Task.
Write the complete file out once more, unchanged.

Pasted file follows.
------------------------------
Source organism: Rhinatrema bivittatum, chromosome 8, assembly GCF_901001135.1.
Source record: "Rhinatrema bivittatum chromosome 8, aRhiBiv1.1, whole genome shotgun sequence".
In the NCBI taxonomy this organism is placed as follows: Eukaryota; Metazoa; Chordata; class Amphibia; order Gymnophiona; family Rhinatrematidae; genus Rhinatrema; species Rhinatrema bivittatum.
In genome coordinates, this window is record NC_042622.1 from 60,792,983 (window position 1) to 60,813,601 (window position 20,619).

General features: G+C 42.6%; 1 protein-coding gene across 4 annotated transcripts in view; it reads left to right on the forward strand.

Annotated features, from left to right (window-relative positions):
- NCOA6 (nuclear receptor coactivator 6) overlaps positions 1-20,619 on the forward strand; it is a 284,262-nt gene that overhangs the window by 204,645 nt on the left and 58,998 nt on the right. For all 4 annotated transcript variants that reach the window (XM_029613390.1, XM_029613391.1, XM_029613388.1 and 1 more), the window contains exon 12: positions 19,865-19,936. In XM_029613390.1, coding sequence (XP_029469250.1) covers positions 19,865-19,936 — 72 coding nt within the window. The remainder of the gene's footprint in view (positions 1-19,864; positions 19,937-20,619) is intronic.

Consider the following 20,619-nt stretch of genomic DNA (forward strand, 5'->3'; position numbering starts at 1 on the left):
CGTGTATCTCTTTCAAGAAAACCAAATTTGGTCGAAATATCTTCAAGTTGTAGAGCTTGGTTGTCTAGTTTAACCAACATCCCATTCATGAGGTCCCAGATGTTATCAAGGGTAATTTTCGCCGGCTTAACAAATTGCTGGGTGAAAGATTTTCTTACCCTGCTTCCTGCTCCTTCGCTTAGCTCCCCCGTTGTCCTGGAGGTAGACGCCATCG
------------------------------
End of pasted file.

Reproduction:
Source organism: Rhinatrema bivittatum, chromosome 8, assembly GCF_901001135.1.
Source record: "Rhinatrema bivittatum chromosome 8, aRhiBiv1.1, whole genome shotgun sequence".
In the NCBI taxonomy this organism is placed as follows: Eukaryota; Metazoa; Chordata; class Amphibia; order Gymnophiona; family Rhinatrematidae; genus Rhinatrema; species Rhinatrema bivittatum.
In genome coordinates, this window is record NC_042622.1 from 60,792,983 (window position 1) to 60,813,601 (window position 20,619).

General features: G+C 42.6%; 1 protein-coding gene across 4 annotated transcripts in view; it reads left to right on the forward strand.

Annotated features, from left to right (window-relative positions):
- NCOA6 (nuclear receptor coactivator 6) overlaps positions 1-20,619 on the forward strand; it is a 284,262-nt gene that overhangs the window by 204,645 nt on the left and 58,998 nt on the right. For all 4 annotated transcript variants that reach the window (XM_029613390.1, XM_029613391.1, XM_029613388.1 and 1 more), the window contains exon 12: positions 19,865-19,936. In XM_029613390.1, coding sequence (XP_029469250.1) covers positions 19,865-19,936 — 72 coding nt within the window. The remainder of the gene's footprint in view (positions 1-19,864; positions 19,937-20,619) is intronic.

Consider the following 20,619-nt stretch of genomic DNA (forward strand, 5'->3'; position numbering starts at 1 on the left):
CGTGTATCTCTTTCAAGAAAACCAAATTTGGTCGAAATATCTTCAAGTTGTAGAGCTTGGTTGTCTAGTTTAACCAACATCCCATTCATGAGGTCCCAGATGTTATCAAGGGTAATTTTCGCCGGCTTAACAAATTGCTGGGTGAAAGATTTTCTTACCCTGCTTCCTGCTCCTTCGCTTAGCTCCCCCGTTGTCCTGGAGGTAGACGCCATCG